Topotecan

This entry is part 1 of 1 in the series "NB Chemotherapy" --

WARNING: Science Content


As with all my posts, I try to include some thought provoking science, as well as interesting water cooler talk.  Good luck.
 

Topotecan

Prerequisite Reading

Some DNA Basics

DNA Replication and Torsional Strain


Introduction

Liam’s Rounds 1 and 2

The first chemotherapy drugs in Liam’s treatment were topotecan and cyclophosphamide. He received two five-day treatments with these drugs.  The first was during Aug 2014 and the second was in Sept. 2014 (separated by four weeks).

The drugs are given together for a combined treatment that offers a synergistic effect.  In his case, they proved to be very effective.  His cancer could not be found in a PET scan after just one round. (This doesn’t mean that his cancer wasn’t present, just that the much of the solid mass tumors were no longer taking up glucose … in other words – dead or dying.)

 Focus

Even though chemotherapy drugs are often given in pairs to give a compounded blow to the cancer, in these blog posts I will explain the mechanism of each drug individually so that it can be digested by the audience.

Fig 1. Topotecan

Topotecan

Topotecan is a topoisomerase I inhibitor which is derived from a plant called the Asian “Happy Tree” (Camptotheca acuminata).[1]  Topoisomerase I, discussed in a previous blog post,  is an enzyme that relieves torsional strain ahead of the advancing DNA replication fork. Without this torsional strain relief, the DNA is too strained to be able to separate into two strands.

A chemical mechanism for how topotecan inhibits topoisomerase I is proposed in the Proceedings of the National Academy of Sciences. [2]  The authors suggest that as the one side of the DNA is pulled apart by topoisomerase I, the topotecan molecule wedges (intercalates) between the +1 and −1 bases of the duplex DNA, and is further stabilized by six different protein contacts while the DNA is open. (Think of jamming a zipper, and then sewing the thing that is lodged in the zipper in place.)

Ribbon Diagram of regular Topoisomerase I breaking one side of the DNA

Fig 2 – Ribbon Diagram of regular Topoisomerase I breaking one side of the DNA, used by permission [3] PNAS, 99, 24, pp. 15387- 15392

The intercalation of topotecan causes a shift of the downstream bases by ~3.6 Angstroms (defining the displacement that this monkey wrench causes in the system). Figures 2 and 3 show ribbon diagrams of both the regular process and the process that is poisoned by topotecan.

Ribbon Diagram of Topoisomerase I with Topotecan interfering with the process.

Fig 3 – Ribbon diagram of topoisomerase I with topotecan interfering with the process, used by permission [4] PNAS, 99, 24, pp. 15387- 15392

An article in Nature [5] provides evidence that topisomerase I is inhibited (poisoned) more readily when the forming supercoil has a positive coiling direction. Topotecan has the effect of being a monkey wrench in the topoisomerase I process.

In slightly easier to understand terms, the topotecan is just the perfect shape with just the right bonding attachments to act like something getting stuck in a zipper.  Eventually, with enough vibrations and thrashing about, the topotecan will get unstuck, but cancer is impatient with the process and typically triggers the apoptosis alarm (cell death trigger) before it can work the topotecan out of the zipper.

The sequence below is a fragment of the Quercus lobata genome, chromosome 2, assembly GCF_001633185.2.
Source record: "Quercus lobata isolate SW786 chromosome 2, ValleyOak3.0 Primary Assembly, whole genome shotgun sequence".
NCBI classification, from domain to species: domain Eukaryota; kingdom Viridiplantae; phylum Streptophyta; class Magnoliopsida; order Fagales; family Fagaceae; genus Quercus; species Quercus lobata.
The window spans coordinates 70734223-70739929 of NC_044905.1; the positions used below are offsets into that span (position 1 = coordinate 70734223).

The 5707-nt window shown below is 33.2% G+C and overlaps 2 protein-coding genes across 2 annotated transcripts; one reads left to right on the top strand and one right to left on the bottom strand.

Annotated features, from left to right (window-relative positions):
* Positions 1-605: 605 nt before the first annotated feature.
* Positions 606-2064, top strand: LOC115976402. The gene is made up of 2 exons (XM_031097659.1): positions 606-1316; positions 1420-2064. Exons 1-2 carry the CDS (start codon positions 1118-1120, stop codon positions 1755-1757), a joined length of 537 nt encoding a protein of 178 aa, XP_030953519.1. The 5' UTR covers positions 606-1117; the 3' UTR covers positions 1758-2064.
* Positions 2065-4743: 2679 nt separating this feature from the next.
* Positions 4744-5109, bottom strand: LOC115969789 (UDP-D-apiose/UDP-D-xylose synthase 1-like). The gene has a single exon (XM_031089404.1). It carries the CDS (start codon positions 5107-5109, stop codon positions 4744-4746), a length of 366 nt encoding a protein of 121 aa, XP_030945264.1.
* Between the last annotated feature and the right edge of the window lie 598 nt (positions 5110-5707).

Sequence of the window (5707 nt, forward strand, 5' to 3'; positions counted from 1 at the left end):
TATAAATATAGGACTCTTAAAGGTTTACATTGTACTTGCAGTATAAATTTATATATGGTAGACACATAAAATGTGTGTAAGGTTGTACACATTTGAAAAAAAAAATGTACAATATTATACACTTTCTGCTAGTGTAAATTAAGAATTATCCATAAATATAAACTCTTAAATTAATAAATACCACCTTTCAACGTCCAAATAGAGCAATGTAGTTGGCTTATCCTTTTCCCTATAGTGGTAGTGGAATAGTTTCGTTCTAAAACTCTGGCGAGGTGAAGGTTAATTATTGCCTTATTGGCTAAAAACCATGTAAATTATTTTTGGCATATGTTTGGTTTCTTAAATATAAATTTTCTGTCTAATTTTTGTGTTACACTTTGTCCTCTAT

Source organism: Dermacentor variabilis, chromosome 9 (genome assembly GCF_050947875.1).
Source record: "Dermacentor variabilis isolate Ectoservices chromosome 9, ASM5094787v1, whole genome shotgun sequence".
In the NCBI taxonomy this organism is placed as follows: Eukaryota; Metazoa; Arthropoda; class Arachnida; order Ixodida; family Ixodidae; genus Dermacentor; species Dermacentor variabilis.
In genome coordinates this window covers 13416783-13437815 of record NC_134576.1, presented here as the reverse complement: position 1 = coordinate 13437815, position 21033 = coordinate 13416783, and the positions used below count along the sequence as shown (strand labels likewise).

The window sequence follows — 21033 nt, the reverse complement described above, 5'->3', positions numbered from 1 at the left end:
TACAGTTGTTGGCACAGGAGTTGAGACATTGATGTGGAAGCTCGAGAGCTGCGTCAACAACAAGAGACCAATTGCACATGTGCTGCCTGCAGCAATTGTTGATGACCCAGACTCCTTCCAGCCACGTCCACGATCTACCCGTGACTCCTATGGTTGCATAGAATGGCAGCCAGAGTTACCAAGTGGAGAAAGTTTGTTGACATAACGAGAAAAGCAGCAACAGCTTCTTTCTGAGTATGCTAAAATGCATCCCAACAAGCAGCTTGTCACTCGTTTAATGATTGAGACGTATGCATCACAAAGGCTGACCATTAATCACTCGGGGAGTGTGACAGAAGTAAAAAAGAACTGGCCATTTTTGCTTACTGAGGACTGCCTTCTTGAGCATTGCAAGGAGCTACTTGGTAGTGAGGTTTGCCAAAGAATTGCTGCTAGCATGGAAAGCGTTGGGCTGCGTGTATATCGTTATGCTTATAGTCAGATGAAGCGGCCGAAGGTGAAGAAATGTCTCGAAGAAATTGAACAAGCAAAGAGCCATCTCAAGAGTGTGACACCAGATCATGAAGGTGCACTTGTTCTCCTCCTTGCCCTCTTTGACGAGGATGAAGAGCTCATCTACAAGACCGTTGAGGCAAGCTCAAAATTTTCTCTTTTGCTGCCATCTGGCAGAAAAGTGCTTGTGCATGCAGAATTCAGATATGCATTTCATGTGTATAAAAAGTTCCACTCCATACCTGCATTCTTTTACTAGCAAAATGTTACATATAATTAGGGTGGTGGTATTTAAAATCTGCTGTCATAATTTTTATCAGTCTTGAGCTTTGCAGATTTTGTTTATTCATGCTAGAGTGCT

License Number  3681730918315, 8/4/2015, NATURE PUBLISHING GROUP LICENSE

Fig 4 – Cover art that shows a good overall picture of the topotecan poisoning process. Reprinted and adapted by permission from Macmillan Publishers Ltd: Nature, 448, 213-217, copyright 2007

 

 

  1. http://chemocare.com/chemotherapy/drug-info/Topotecan.aspx 
  2. PNAS, 99, 24, pp. 15387- 15392 (26 Nov. 2002), “The mechanism of topoisomerase I poisoning by a camptothecin analog”PNAS Cover
  3.  Anyone may, without requesting permission, use original figures or tables published in PNAS for noncommercial and educational use (i.e., in a review article, in a book that is not for sale) provided that the original source and the applicable copyright notice are cited. http://www.pnas.org/site/aboutpnas/rightperm.xhtml
  4. See note 3
  5.  Nature 448, pp. 213-217 (12 July 2007), “Antitumour drugs impede DNA uncoiling by topoisomerase INature Artwork

DNA Replication and Torsional Strain

This entry is part 2 of 2 in the series "DNA" --

WARNING: Science Content


As with all my posts, I try to include some thought provoking science, as well as interesting water cooler talk.  Good luck.
 

A Schematic / Block Diagram

DNA_replication_en.svg

Many enzymes work together in the replication of DNA. The focus of this post will be on the topoisomerase enzymes and their function. In another upcoming post, I will introduce topoisomerase inhibitors. It is important to understand what is going on with these enzymes and how the topoisomerase enzymes work to relieve torsional strain during DNA replication.  

Torsional Strain

When DNA is at equilibrium and not under any torsional strain, one full rotation of the double helix contains 10.6 base pairs.  When it is replicated, the entire DNA strand has to be divided into two new strands. This separation introduces a significant amount of torsional strain in the DNA coil. (Think of that handset cord on your desk phone that is completely tangled up because of all of the rotations of the handset over time.) This process of DNA entanglement is called supercoiling.  The only way to relieve the strain is to break the DNA, pass a segment through, and put it back together.  The topoisomerase enzymes do just that. They relieve the mounting torsional strain before the strain becomes so great that the replication process is halted. Still confused? Take a look at this video.